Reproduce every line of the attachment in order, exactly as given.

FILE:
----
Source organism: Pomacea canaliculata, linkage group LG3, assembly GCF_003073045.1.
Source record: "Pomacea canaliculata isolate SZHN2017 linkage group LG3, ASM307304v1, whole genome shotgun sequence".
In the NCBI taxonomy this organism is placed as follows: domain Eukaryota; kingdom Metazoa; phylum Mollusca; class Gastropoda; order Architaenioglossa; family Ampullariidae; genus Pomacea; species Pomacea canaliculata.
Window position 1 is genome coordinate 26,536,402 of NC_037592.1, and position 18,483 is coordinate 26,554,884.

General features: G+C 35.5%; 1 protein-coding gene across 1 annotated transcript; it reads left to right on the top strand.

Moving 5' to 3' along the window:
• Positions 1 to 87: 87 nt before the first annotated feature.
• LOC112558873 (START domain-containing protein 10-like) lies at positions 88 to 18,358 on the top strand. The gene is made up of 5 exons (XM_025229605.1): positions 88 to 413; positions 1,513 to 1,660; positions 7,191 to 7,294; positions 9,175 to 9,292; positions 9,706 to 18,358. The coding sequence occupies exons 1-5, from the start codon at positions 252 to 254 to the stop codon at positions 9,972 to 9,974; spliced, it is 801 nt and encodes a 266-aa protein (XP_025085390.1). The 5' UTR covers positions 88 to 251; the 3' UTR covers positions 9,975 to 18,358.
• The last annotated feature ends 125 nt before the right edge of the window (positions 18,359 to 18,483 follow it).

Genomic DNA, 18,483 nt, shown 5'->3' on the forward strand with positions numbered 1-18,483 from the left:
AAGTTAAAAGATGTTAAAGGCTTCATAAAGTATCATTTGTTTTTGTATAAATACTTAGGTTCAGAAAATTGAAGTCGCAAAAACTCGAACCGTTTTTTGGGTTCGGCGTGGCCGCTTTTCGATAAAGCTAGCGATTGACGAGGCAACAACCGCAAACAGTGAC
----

Source organism: Pomacea canaliculata, linkage group LG3, assembly GCF_003073045.1.
Source record: "Pomacea canaliculata isolate SZHN2017 linkage group LG3, ASM307304v1, whole genome shotgun sequence".
In the NCBI taxonomy this organism is placed as follows: domain Eukaryota; kingdom Metazoa; phylum Mollusca; class Gastropoda; order Architaenioglossa; family Ampullariidae; genus Pomacea; species Pomacea canaliculata.
Window position 1 is genome coordinate 26,536,402 of NC_037592.1, and position 18,483 is coordinate 26,554,884.

General features: G+C 35.5%; 1 protein-coding gene across 1 annotated transcript; it reads left to right on the top strand.

Moving 5' to 3' along the window:
• Positions 1 to 87: 87 nt before the first annotated feature.
• LOC112558873 (START domain-containing protein 10-like) lies at positions 88 to 18,358 on the top strand. The gene is made up of 5 exons (XM_025229605.1): positions 88 to 413; positions 1,513 to 1,660; positions 7,191 to 7,294; positions 9,175 to 9,292; positions 9,706 to 18,358. The coding sequence occupies exons 1-5, from the start codon at positions 252 to 254 to the stop codon at positions 9,972 to 9,974; spliced, it is 801 nt and encodes a 266-aa protein (XP_025085390.1). The 5' UTR covers positions 88 to 251; the 3' UTR covers positions 9,975 to 18,358.
• The last annotated feature ends 125 nt before the right edge of the window (positions 18,359 to 18,483 follow it).

Genomic DNA, 18,483 nt, shown 5'->3' on the forward strand with positions numbered 1-18,483 from the left:
AAGTTAAAAGATGTTAAAGGCTTCATAAAGTATCATTTGTTTTTGTATAAATACTTAGGTTCAGAAAATTGAAGTCGCAAAAACTCGAACCGTTTTTTGGGTTCGGCGTGGCCGCTTTTCGATAAAGCTAGCGATTGACGAGGCAACAACCGCAAACAGTGAC